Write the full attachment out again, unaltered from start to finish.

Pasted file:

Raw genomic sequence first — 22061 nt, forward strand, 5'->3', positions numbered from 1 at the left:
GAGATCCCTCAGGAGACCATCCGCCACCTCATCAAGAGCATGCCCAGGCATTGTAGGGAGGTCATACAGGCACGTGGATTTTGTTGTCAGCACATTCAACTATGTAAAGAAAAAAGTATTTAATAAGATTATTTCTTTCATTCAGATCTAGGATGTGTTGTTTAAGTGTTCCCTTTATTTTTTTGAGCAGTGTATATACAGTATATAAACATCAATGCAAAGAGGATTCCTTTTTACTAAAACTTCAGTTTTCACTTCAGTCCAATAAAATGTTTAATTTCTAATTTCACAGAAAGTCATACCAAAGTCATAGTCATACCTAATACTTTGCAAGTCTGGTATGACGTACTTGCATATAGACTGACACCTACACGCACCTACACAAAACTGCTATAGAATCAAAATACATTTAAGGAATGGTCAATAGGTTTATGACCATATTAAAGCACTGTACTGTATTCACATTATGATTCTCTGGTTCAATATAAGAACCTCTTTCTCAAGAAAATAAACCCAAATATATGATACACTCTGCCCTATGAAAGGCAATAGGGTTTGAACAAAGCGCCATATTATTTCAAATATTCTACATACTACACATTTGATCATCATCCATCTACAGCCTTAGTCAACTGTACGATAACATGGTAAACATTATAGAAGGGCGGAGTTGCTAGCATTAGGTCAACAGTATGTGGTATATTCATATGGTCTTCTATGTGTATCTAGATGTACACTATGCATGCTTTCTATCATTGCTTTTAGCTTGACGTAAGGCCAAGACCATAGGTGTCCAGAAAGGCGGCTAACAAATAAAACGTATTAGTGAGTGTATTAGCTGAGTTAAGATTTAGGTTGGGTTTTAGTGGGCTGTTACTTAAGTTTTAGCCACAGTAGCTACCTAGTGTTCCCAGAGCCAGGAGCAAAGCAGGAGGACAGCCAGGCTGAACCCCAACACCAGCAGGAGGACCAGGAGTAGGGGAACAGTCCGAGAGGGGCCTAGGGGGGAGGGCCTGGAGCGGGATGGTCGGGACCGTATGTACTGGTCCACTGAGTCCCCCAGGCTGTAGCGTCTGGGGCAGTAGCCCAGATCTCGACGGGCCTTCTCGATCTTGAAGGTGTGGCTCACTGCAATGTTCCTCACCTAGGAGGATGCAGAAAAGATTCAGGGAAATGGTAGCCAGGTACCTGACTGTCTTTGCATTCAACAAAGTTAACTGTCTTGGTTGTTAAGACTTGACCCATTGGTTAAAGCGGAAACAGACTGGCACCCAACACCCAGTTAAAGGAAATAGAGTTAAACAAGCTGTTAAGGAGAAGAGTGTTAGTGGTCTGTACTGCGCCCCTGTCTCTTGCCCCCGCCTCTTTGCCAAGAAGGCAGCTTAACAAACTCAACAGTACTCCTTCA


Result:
Raw genomic sequence first — 22061 nt, forward strand, 5'->3', positions numbered from 1 at the left:
GAGATCCCTCAGGAGACCATCCGCCACCTCATCAAGAGCATGCCCAGGCATTGTAGGGAGGTCATACAGGCACGTGGATTTTGTTGTCAGCACATTCAACTATGTAAAGAAAAAAGTATTTAATAAGATTATTTCTTTCATTCAGATCTAGGATGTGTTGTTTAAGTGTTCCCTTTATTTTTTTGAGCAGTGTATATACAGTATATAAACATCAATGCAAAGAGGATTCCTTTTTACTAAAACTTCAGTTTTCACTTCAGTCCAATAAAATGTTTAATTTCTAATTTCACAGAAAGTCATACCAAAGTCATAGTCATACCTAATACTTTGCAAGTCTGGTATGACGTACTTGCATATAGACTGACACCTACACGCACCTACACAAAACTGCTATAGAATCAAAATACATTTAAGGAATGGTCAATAGGTTTATGACCATATTAAAGCACTGTACTGTATTCACATTATGATTCTCTGGTTCAATATAAGAACCTCTTTCTCAAGAAAATAAACCCAAATATATGATACACTCTGCCCTATGAAAGGCAATAGGGTTTGAACAAAGCGCCATATTATTTCAAATATTCTACATACTACACATTTGATCATCATCCATCTACAGCCTTAGTCAACTGTACGATAACATGGTAAACATTATAGAAGGGCGGAGTTGCTAGCATTAGGTCAACAGTATGTGGTATATTCATATGGTCTTCTATGTGTATCTAGATGTACACTATGCATGCTTTCTATCATTGCTTTTAGCTTGACGTAAGGCCAAGACCATAGGTGTCCAGAAAGGCGGCTAACAAATAAAACGTATTAGTGAGTGTATTAGCTGAGTTAAGATTTAGGTTGGGTTTTAGTGGGCTGTTACTTAAGTTTTAGCCACAGTAGCTACCTAGTGTTCCCAGAGCCAGGAGCAAAGCAGGAGGACAGCCAGGCTGAACCCCAACACCAGCAGGAGGACCAGGAGTAGGGGAACAGTCCGAGAGGGGCCTAGGGGGGAGGGCCTGGAGCGGGATGGTCGGGACCGTATGTACTGGTCCACTGAGTCCCCCAGGCTGTAGCGTCTGGGGCAGTAGCCCAGATCTCGACGGGCCTTCTCGATCTTGAAGGTGTGGCTCACTGCAATGTTCCTCACCTAGGAGGATGCAGAAAAGATTCAGGGAAATGGTAGCCAGGTACCTGACTGTCTTTGCATTCAACAAAGTTAACTGTCTTGGTTGTTAAGACTTGACCCATTGGTTAAAGCGGAAACAGACTGGCACCCAACACCCAGTTAAAGGAAATAGAGTTAAACAAGCTGTTAAGGAGAAGAGTGTTAGTGGTCTGTACTGCGCCCCTGTCTCTTGCCCCCGCCTCTTTGCCAAGAAGGCAGCTTAACAAACTCAACAGTACTCCTTCA